We need to educate each other, we need to get to know each other, we need to work together. No more cups of tea and smiley faces, it really is time for action.

Joint responsibility

Action together at a time when we are all facing similar issues, whether it is the climate change, secularisation of our society, terrorism, illegal wars, women's rights, discrimination, politics or homelessness. Cups of tea are not enough!

This autumn, a Christian colleague and I plan to tour Scotland's congregations to promote "tea with a Muslim" and help CAIRS interfaith work flourish.

The Islamic Society of Britain's flagship project, Islam Awareness Week (www.iaw.org.uk) ran with the theme of "One World" recently, focusing on our joint responsibility to the planet.

Let us continue on this journey together, let us bring change in our world, let us be real friends, but without tea!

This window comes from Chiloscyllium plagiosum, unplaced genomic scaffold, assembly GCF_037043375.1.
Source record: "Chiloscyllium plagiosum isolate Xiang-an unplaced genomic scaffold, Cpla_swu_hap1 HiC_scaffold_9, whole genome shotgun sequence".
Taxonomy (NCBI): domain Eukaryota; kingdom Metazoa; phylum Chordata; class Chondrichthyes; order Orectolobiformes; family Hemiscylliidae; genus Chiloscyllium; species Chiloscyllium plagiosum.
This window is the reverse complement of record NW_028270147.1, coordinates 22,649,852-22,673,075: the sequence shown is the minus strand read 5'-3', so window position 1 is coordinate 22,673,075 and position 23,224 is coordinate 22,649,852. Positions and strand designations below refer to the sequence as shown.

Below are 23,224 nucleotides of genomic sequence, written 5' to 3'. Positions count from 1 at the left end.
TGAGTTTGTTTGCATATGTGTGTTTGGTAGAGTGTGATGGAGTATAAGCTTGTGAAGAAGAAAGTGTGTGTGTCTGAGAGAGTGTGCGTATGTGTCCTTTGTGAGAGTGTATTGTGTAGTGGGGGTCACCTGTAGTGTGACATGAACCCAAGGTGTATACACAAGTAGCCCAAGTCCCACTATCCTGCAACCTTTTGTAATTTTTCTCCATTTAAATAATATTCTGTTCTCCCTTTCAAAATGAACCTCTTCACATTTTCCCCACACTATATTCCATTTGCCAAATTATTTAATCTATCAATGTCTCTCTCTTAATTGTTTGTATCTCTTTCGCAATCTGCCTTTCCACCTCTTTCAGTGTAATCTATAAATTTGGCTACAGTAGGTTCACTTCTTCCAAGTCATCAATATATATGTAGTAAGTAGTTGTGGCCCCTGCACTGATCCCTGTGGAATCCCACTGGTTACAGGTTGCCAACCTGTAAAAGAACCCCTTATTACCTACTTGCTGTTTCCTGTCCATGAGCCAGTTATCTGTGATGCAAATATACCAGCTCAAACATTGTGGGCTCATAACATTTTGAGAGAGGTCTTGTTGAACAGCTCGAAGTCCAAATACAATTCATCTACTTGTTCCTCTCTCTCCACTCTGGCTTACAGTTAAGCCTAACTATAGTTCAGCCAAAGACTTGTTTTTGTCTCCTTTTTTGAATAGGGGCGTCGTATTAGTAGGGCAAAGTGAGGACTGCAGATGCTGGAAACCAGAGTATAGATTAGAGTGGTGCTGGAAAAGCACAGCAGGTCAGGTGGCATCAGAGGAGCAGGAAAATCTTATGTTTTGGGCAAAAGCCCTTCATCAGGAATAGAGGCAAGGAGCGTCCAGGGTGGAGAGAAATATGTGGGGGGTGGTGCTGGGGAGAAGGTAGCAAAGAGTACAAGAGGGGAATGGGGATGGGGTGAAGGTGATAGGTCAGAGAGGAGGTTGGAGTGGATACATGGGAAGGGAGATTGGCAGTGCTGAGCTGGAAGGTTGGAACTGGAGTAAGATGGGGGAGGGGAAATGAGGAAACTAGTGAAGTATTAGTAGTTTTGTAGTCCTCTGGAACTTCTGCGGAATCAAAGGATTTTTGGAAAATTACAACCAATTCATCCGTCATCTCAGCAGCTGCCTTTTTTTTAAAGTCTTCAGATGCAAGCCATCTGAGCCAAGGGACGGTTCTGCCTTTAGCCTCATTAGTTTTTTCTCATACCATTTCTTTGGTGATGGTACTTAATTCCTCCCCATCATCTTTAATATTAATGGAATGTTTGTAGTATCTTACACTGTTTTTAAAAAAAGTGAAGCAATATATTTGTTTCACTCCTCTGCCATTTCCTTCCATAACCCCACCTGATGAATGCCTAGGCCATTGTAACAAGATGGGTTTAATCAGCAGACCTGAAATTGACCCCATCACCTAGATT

"O Mankind, we created you from a single pair of a male and a female, and made you in to tribes and nations so that you may know each other (not that you despise each other). Verily, the most honoured of you in the sight of Allah is he who is most righteous of you."

(Al-Quran, Chapter 49, Verse 13)


The BBC is not responsible for the content of external internet sites

Has China's housing bubble burst?
How the world's oldest clove tree defied an empire
Why Royal Ballet principal Sergei Polunin quit


Americas Africa Europe Middle East South Asia Asia Pacific